human resources and technical management, assessed in terms of the general competencies of management, the state of equipment and tools and the long-term management of skills.
B.4.3.3 The significance of subcontracting at Fos: situation, problem, approach
The situation at Fos Subcontracting has been on the increase since the 1980s. The relevant characteristics today are as follows:
80% of maintenance is subcontracted
60% of mechanical activities are subcontracted
only 30% of electrical activities are subcontracted
In addition, a not insignificant proportion of internal energy supplies, maintenance and some aspects of the operating process are subcontracted.
This subcontracting, primarily in maintenance but also in operations, is organized on four levels:
force-account working (essentially provision of labour, now greatly reduced)
schedule (specific and repetitive task)
level 1 contract (clearly defined operation with a known duration and advances to be achieved)
level 2 contract (broad sector of activities devolved on one area, long-term duration and advances to be achieved)
Over the years, the undertaking has reduced the number of subcontractors and has structured its main operations around some twenty enterprises which, in both maintenance and operations, now perform nearly 80% of the total subcontracted (in euro).
Subcontracting and safety problems at Fos
Following a major strike, which related to the corporate management style, working conditions and social conditions in general, an active safety policy has been conducted since the 1980s with a view to reducing the number of on-the-job accidents, which had reached alarming levels. This policy has been notable for numerous voluntary schemes which have greatly reduced the number of on-the-job accidents (with a slight increase again from 1999). Thus, the on-the-job accident rate at Sollac has for some years been fluctuating between one and four. At the same time, the situation with regard to subcontractors’ safety at work was giving serious cause for concern (numerous fatal and serious accidents at work, use of ‘black’ labour, etc.) which prompted the company to adopt, from 1986 onwards, an active policy with regard to the work safety of on-site subcontractors.
Thus, as a result of numerous initiatives, in relation both to its purchasing policy and to its strictly health/safety based policy, the undertaking has succeeded in reducing the rate of on-the-job accidents among subcontractors to well below its 1980s levels; it has now fluctuated between four and seven for several years. Even so, this represents a ratio of 1:3 to the accident figures for Sollac’s own employees.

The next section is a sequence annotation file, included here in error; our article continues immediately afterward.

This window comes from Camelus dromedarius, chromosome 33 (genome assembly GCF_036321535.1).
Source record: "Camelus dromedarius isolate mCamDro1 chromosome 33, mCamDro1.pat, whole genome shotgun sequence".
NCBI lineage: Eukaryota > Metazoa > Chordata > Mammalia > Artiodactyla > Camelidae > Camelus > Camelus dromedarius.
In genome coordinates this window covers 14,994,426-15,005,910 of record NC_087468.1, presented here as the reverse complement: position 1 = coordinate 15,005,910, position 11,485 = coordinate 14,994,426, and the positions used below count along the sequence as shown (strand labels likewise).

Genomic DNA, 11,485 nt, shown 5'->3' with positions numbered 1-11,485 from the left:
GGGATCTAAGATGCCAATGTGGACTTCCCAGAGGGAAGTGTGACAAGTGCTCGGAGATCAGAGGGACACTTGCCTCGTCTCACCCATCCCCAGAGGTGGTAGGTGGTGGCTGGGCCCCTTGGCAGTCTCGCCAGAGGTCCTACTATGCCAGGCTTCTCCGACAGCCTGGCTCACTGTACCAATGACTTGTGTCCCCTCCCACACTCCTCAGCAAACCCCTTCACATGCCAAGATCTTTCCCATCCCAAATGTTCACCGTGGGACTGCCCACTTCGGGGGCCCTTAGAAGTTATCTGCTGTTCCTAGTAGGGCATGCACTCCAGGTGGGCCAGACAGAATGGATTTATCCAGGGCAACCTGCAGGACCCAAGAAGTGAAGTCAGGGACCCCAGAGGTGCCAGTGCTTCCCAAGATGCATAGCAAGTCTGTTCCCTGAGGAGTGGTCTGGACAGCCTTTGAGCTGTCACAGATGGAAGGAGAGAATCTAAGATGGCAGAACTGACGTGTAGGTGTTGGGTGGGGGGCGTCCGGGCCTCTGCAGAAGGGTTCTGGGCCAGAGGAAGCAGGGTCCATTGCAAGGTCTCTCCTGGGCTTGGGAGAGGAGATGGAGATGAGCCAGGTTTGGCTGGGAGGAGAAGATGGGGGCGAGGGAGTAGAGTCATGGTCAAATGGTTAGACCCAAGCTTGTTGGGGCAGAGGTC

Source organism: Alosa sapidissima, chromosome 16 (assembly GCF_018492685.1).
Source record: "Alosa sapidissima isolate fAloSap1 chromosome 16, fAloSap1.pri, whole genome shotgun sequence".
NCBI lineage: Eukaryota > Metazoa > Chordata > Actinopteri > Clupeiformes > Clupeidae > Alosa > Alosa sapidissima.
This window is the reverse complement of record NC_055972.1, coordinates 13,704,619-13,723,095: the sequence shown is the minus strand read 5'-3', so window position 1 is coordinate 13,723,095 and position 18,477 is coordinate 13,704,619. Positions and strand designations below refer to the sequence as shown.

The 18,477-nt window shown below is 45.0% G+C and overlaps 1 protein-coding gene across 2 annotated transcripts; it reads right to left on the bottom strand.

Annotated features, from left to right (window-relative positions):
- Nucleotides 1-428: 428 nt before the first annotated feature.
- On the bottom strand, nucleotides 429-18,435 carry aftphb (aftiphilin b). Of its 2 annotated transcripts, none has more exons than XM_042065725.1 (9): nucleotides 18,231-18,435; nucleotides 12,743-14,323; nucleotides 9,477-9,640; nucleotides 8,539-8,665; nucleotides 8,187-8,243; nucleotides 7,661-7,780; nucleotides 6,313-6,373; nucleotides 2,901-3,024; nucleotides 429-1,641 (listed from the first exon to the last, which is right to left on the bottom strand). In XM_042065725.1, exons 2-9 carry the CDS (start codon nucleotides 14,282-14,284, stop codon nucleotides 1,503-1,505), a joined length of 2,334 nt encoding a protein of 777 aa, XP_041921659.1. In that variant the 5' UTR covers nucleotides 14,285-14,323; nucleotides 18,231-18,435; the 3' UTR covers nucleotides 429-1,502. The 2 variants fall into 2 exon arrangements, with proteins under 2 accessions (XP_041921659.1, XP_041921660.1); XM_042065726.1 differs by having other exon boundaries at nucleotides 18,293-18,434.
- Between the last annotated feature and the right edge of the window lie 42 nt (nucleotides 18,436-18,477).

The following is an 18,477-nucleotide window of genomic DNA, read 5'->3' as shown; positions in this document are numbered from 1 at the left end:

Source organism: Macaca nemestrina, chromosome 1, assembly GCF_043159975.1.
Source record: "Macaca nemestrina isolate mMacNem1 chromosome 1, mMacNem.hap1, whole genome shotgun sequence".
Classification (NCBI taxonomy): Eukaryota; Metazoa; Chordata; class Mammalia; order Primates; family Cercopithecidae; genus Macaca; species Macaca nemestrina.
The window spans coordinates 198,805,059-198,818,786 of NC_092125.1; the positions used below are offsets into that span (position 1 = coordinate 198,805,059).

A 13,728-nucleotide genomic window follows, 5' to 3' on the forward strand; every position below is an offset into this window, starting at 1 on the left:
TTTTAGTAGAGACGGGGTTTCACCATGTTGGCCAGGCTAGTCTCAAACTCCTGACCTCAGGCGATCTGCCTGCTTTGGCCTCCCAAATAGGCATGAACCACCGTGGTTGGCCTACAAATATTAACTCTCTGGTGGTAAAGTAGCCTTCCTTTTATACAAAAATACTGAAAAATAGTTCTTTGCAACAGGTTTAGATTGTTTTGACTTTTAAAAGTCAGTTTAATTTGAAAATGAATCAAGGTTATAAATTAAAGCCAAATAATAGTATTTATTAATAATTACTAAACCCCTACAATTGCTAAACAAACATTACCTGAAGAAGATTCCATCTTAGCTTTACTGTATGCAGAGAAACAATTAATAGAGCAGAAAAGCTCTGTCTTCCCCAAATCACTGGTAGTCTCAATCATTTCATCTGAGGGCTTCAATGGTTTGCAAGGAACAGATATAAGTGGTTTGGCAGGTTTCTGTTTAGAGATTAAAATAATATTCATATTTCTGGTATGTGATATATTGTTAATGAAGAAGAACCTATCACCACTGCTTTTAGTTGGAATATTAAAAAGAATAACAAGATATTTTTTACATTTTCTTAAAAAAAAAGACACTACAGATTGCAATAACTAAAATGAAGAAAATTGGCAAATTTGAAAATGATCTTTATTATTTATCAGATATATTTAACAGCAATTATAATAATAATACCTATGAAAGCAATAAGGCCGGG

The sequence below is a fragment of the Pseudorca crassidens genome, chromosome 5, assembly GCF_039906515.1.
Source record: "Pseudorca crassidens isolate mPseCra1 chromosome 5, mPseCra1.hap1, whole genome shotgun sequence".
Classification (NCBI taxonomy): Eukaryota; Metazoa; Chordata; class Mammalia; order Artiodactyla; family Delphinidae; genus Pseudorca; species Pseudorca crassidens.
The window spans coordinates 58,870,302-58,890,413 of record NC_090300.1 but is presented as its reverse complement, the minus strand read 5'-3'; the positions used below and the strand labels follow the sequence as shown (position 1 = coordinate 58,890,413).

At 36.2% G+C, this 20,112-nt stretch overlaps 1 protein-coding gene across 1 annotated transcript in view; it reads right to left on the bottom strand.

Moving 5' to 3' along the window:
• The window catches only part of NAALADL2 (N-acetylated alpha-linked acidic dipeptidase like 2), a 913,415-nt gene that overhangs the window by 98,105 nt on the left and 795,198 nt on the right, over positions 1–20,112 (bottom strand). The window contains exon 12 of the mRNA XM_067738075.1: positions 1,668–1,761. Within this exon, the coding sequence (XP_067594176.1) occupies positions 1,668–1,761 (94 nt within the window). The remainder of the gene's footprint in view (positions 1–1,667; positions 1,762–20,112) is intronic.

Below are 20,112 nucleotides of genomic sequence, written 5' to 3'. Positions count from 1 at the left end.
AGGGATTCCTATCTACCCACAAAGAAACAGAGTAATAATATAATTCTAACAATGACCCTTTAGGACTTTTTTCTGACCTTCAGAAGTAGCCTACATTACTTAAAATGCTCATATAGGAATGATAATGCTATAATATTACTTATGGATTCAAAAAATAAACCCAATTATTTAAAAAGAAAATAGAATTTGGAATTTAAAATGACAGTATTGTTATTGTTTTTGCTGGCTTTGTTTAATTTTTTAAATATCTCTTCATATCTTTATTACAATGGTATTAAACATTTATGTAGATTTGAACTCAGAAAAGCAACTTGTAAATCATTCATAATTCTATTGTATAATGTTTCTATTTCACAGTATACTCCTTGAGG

Sollac’s instruments for subcontracting and safety at work These comprise:
A combined figure for on-the-job accidents involving Sollac personnel and on-site subcontractors. This figure is included in the works’ overall performance figures, and the director is accountable for it to head office.
An obligation for the company to introduce a safety action plan – referred to below as the safety/environment action plan – before taking any action, setting out:
its mode of operation and the risks assessed;
the resources to be employed;
the measures the company favours for achieving an optimum level of safety.
Safety audits, relating both to the provision of subcontracted services (audit conducted on site) and safety system audits which relate to the subcontracting undertaking’s safety policy as a whole and are carried out at its premises.
An annual safety challenge and annual safety meetings involving Sollac’s 130 subcontractors.
The drafting of a safety charter covering both Sollac and its main subcontractors, laying down seven general principles relating to safety and working conditions.
The creation of a ‘Corporate Safety Club’, bringing together ten of the main subcontractors, which provides a common forum for the managements of Sollac and its subcontractors to consider aspects of safety at work.
In addition to all the above, there is the role of the health, safety and working conditions committee, which at Sollac-Fos is structured around six separate committees for the various divisions of the works plus a coordinating committee and which, in addition to its general role of putting forward opinions and proposals regarding the corporate health and safety policy, undertakes:
inspections of installations and construction sites for which Sollac and its subcontractors are responsible;